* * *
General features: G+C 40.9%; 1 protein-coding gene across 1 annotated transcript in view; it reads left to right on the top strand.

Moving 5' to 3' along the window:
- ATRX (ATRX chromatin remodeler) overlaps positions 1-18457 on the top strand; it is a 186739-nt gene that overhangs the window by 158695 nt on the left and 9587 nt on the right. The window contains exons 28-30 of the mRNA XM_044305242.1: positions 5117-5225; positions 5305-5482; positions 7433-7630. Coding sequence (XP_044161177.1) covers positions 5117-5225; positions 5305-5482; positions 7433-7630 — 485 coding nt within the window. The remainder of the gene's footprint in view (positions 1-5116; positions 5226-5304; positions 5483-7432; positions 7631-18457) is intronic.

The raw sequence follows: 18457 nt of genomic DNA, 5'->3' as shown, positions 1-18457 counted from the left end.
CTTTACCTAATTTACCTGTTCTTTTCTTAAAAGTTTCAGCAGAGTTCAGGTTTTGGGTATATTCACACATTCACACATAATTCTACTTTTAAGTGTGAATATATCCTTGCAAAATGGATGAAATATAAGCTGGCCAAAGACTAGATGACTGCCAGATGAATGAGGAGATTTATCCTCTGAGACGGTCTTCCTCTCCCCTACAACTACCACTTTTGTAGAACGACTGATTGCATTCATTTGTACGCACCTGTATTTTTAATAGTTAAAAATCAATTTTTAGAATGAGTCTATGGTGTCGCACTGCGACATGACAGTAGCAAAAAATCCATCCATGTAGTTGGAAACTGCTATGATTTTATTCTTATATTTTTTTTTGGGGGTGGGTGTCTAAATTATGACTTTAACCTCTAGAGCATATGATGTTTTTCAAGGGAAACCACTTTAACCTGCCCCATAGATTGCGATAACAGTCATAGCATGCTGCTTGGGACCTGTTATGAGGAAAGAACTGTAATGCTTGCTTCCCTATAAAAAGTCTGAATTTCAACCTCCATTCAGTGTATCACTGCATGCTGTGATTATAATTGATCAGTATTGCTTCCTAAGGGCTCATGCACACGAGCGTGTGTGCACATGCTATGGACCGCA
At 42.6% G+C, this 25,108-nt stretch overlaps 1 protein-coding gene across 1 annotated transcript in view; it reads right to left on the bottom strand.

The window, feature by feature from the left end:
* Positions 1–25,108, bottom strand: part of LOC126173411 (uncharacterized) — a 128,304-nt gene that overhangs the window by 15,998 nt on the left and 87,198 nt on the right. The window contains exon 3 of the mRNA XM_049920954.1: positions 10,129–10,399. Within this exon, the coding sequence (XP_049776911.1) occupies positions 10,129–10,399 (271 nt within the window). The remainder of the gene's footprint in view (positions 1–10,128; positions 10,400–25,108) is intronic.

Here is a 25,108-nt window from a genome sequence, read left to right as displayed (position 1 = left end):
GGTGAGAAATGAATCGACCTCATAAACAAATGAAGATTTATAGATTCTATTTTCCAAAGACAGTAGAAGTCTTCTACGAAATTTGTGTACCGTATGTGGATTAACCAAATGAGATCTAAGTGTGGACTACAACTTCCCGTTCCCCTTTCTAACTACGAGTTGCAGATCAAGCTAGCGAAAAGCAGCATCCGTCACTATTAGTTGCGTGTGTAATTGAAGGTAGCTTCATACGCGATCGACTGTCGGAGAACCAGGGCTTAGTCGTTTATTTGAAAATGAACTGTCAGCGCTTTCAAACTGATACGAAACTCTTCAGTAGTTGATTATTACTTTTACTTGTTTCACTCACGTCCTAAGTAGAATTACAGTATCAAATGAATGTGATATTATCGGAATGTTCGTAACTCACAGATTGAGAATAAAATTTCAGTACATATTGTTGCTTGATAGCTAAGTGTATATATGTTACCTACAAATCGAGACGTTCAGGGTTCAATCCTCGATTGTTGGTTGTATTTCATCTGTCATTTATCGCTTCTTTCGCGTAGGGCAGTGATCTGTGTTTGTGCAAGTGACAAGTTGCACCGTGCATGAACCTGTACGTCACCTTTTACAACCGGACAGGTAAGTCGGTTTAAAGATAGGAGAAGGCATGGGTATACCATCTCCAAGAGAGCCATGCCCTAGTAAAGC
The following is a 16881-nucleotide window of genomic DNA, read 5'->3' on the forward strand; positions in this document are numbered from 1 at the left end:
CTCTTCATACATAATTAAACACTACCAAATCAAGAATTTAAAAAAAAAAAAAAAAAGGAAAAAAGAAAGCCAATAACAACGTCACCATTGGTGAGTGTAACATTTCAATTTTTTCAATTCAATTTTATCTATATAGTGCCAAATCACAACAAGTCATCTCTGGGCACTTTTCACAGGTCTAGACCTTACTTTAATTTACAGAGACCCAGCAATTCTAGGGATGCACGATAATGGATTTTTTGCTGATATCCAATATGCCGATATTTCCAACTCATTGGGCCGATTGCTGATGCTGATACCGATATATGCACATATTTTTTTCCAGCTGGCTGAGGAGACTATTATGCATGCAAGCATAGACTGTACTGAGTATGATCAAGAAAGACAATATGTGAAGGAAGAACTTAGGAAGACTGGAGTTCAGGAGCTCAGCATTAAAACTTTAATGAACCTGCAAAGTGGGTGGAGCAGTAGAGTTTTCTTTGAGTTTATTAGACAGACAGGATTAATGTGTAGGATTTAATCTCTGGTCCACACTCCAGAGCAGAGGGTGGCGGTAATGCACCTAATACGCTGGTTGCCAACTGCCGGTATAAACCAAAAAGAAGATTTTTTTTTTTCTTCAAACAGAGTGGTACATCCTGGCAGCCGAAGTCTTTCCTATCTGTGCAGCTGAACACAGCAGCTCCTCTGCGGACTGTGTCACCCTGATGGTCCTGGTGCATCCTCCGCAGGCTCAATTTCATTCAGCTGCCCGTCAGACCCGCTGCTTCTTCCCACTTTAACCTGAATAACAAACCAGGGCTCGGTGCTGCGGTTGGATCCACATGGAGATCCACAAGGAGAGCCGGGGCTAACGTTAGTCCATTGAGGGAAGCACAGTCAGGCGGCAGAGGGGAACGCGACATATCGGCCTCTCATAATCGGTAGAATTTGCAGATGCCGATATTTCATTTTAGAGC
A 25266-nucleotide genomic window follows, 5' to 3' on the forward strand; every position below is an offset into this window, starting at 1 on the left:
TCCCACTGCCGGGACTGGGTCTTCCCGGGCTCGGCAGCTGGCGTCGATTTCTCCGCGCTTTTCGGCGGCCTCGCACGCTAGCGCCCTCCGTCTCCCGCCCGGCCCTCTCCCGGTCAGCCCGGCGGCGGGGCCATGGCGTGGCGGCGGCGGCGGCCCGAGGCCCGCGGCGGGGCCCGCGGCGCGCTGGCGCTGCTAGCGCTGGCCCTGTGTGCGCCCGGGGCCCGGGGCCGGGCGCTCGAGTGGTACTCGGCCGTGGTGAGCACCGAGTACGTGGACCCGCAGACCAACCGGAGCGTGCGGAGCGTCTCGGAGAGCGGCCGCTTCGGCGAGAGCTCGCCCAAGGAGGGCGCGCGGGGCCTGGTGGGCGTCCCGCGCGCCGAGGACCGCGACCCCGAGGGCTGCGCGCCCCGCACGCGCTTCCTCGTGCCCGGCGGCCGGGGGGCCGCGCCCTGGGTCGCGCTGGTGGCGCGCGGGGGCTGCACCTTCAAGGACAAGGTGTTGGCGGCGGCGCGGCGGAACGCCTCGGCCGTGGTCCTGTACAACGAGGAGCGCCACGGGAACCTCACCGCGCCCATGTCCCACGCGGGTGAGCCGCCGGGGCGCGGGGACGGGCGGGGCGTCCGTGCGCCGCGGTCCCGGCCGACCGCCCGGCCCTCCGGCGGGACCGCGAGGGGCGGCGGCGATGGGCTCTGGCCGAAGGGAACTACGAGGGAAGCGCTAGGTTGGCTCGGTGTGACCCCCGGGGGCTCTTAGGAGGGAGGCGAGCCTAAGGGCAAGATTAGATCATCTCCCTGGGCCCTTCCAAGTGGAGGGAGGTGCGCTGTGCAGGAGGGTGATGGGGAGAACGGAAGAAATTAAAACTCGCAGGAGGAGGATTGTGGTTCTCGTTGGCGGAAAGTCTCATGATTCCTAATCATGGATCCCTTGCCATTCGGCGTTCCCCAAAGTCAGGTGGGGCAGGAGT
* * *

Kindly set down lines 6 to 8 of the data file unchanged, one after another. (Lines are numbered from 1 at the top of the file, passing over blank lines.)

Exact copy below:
At 42.6% G+C, this 25,108-nt stretch overlaps 1 protein-coding gene across 1 annotated transcript in view; it reads right to left on the bottom strand.

The window, feature by feature from the left end:
* Positions 1–25,108, bottom strand: part of LOC126173411 (uncharacterized) — a 128,304-nt gene that overhangs the window by 15,998 nt on the left and 87,198 nt on the right. The window contains exon 3 of the mRNA XM_049920954.1: positions 10,129–10,399. Within this exon, the coding sequence (XP_049776911.1) occupies positions 10,129–10,399 (271 nt within the window). The remainder of the gene's footprint in view (positions 1–10,128; positions 10,400–25,108) is intronic.